From Bill Sutter’s Desk Nov/Dec 2008

Lisa was on the job only two days when the call came. But she was ready. Sixty intensive hours in the classroom, including written instruction and practical training, had prepared her. She rode in the ambulance as part of an emergency response team and soon arrived at the scene of a serious car accident outside Jerusalem where she treated an Arab child bleeding profusely from severe injuries.

Lisa Arking is a 19-year-old American from Brooklyn, New York, whom I met while visiting the emergency response facilities of the Magen David Adom (MDA) Jerusalem Station. The visit was a highlight of my recent trip to Israel. Explaining her desire to serve with MDA, Lisa declared, “I have a real love for Israel and wanted to find a way I could contribute.”

The Jerusalem Station is MDA’s busiest dispatch center, one of 11 such facilities that serve Jews, Muslims, Christians, and international visitors. It was from the Jerusalem Station that ambulances and mobile intensive-care units were dispatched to treat the victims of last summer’s bulldozer and tractor attacks in Jerusalem. Emergency services were on the scenes within minutes.

We learned how the 2006 Lebanon War with Hezbollah presented unusual challenges for Magen David Adom. Working double-time throughout the war, MDA teams evacuated buildings and populated areas under heavy rocket attack; treated trauma victims; transported the elderly and infirm out of harm’s way; and delivered much-needed supplies to people living in bomb shelters throughout northern Israel. It is no small wonder that Magen David Adom workers are frequently called “Israel’s heroes.”

Often MDA’s professional and volunteer heroes serve under extraordinarily difficult conditions. Jonathan Feldstein, Israel representative of American Friends of Magen David Adom, and volunteer Lisa Arking explained: “Israel is the only country in the world where life-support ambulances and mobile intensive-care units are hit by terror attacks.” MDA has outfitted many of its vehicles with armor to withstand bombings and bullet-proof glass to protect emergency workers from sniper fire.

Feldstein, who coordinated and hosted our Magen David Adom Jerusalem Station visit, detailed MDA’s nationwide network of services provided by 1,500 employees and 12,000 volunteers serving with 100 emergency medical stations and 11 dispatch centers. He explained how MDA collects and processes more than 97 percent of Israel’s total blood needs and provides 100 percent of the Israel Defense Forces’ blood requirements. The 700 ambulances used for basic and advanced life-support treatment were donated by friends in the United States and other countries.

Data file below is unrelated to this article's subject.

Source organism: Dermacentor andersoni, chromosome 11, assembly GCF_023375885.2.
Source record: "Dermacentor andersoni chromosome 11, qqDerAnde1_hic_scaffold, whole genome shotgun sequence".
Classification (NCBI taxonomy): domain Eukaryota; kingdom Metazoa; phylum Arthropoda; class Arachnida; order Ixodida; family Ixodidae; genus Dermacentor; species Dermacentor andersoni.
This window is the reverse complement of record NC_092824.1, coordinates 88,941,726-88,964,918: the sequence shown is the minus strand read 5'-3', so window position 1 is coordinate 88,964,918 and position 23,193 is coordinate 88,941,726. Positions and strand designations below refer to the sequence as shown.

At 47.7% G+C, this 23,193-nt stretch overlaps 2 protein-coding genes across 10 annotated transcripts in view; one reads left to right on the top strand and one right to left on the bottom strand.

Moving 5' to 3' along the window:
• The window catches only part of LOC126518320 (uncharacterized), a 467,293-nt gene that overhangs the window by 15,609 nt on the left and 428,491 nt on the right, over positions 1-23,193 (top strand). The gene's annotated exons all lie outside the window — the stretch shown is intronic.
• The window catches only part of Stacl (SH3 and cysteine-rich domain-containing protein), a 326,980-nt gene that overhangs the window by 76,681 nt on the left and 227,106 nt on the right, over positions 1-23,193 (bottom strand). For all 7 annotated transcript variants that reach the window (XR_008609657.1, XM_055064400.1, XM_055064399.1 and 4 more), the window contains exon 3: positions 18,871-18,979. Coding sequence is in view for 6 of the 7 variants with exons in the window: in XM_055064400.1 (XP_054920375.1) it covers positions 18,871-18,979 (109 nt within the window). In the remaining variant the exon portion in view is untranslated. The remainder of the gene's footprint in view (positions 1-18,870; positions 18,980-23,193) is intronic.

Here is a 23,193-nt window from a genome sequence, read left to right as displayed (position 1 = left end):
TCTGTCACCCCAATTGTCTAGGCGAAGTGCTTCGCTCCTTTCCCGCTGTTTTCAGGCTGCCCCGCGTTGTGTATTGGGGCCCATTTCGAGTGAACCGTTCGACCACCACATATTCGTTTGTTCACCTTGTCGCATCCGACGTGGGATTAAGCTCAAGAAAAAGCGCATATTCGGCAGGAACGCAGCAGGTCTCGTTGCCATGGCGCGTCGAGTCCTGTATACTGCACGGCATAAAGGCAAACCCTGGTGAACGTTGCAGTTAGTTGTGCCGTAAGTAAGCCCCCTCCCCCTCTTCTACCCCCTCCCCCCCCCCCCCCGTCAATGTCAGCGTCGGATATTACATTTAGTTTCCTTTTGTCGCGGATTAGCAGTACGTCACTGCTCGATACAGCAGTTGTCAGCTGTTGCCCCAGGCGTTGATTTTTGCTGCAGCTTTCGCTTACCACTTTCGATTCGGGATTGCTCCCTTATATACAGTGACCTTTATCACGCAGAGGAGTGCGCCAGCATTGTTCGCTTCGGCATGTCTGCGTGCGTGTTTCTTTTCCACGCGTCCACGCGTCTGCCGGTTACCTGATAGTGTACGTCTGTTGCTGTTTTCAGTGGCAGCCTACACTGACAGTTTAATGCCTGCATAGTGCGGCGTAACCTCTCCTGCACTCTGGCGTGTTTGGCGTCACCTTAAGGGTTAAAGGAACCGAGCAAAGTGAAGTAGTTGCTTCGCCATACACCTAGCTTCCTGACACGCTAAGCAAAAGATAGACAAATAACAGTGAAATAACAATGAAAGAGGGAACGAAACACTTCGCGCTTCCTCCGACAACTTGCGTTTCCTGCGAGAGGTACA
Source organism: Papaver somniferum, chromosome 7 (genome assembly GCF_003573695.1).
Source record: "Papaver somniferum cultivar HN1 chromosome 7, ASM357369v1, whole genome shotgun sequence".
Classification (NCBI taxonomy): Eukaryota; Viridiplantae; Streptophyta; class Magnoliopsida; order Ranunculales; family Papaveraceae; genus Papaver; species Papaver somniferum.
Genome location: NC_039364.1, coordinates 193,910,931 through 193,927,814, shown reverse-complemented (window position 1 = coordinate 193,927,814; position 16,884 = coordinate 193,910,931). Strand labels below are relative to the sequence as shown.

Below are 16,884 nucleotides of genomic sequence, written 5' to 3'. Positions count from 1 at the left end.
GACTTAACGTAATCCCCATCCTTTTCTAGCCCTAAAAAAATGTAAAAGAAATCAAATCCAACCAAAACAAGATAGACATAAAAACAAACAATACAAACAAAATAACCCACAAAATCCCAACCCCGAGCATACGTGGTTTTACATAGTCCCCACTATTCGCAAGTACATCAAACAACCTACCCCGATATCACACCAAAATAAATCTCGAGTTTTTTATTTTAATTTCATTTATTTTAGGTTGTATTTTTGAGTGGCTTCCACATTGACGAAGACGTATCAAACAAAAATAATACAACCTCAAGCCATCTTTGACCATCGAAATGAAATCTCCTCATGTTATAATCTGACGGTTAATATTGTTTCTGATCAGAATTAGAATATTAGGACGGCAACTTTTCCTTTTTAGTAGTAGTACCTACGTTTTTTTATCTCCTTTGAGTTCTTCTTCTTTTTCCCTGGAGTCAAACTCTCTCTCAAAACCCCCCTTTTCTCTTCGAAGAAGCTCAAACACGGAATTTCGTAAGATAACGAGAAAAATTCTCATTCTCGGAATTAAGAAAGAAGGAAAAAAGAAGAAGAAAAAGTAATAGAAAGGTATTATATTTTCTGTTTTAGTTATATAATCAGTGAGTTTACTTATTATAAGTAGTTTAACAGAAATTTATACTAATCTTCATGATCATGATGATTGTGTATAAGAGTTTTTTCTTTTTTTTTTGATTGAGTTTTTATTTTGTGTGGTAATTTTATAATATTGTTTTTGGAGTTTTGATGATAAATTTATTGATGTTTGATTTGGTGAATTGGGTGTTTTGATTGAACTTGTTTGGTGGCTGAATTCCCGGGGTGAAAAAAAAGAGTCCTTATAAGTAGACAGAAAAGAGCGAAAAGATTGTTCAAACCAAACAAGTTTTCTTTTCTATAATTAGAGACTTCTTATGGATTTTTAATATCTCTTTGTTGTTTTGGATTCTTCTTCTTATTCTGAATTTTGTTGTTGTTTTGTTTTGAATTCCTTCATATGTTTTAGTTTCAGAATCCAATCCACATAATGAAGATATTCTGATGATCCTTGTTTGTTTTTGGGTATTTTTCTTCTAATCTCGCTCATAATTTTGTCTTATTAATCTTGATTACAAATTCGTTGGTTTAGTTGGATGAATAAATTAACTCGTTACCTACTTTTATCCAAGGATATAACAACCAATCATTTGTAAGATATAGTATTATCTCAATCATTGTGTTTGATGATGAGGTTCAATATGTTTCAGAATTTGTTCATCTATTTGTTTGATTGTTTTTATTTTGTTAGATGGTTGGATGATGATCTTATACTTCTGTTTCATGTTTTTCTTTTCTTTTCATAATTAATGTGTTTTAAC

Our tour included an unforgettable visit to the Jerusalem Station’s response dispatch room, which receives more than 50,000 emergency telephone calls annually. We witnessed highly trained personnel fielding calls non-stop using state-of-the-art technologies to dispatch ambulances to people in need.

Unfortunately, MDA workers face another disturbing difficulty: crank calls, many from cell phones stolen by enemies of the Jewish state. Such calls are intended to hinder Israel’s efforts to provide life-saving services—to both Jews and Arabs.

Our experience at MDA’s Jerusalem Station confirmed Israel’s amazing compassion. The tiny Jewish nation is committed to caring not only for its Jewish population but also for its Arab residents, as well as visitors from around the world.

More information about Magen David Adom’s around-the-clock services is available online at


Merry Christmas 2008

Gone are the days of Studebakers, five- and-dimes, and the much-anticipated gifts of sweet, juicy oranges stuffed into Christmas stockings. But two important facets of the holiday will remain forever.

The Herald Cometh

Most people are familiar with Luke 2 as the beginning of the Christmas story. But the wondrous account actually begins earlier, with an elderly priest who enters the Temple to burn incense.

The Promise

Have you ever thought of this? If God did not fulfill His promises literally, we would never have Christmas. See for yourself!

The Message and the Maiden

A backwater town called Nazareth. A common Jewish girl called Mary. An angelic messenger called Gabriel. And a promise of God. These all converged to change history for all time in something called the Incarnation.

Is Anything Too Hard for the Lord?

So you don’t believe a virgin can bear a child? You’re not alone. But you should believe it, particularly if you’re Jewish. Read this article and learn why.

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